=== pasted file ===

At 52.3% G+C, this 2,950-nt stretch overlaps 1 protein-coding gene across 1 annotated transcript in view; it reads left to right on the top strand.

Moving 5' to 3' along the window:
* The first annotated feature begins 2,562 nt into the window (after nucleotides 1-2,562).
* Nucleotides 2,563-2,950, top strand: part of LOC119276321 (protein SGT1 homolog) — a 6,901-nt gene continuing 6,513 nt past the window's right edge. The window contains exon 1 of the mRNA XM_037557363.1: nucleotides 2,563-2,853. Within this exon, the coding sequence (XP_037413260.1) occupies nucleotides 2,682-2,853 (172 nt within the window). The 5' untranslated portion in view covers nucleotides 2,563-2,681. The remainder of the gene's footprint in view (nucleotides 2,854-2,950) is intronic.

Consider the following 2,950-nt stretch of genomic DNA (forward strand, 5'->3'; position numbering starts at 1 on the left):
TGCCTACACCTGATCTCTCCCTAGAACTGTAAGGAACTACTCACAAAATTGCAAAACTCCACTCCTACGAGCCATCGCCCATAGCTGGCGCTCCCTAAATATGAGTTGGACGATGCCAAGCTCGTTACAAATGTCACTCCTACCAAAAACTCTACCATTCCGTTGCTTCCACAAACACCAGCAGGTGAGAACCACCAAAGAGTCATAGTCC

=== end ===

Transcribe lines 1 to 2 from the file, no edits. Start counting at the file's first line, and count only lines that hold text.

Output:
At 52.3% G+C, this 2,950-nt stretch overlaps 1 protein-coding gene across 1 annotated transcript in view; it reads left to right on the top strand.

Moving 5' to 3' along the window: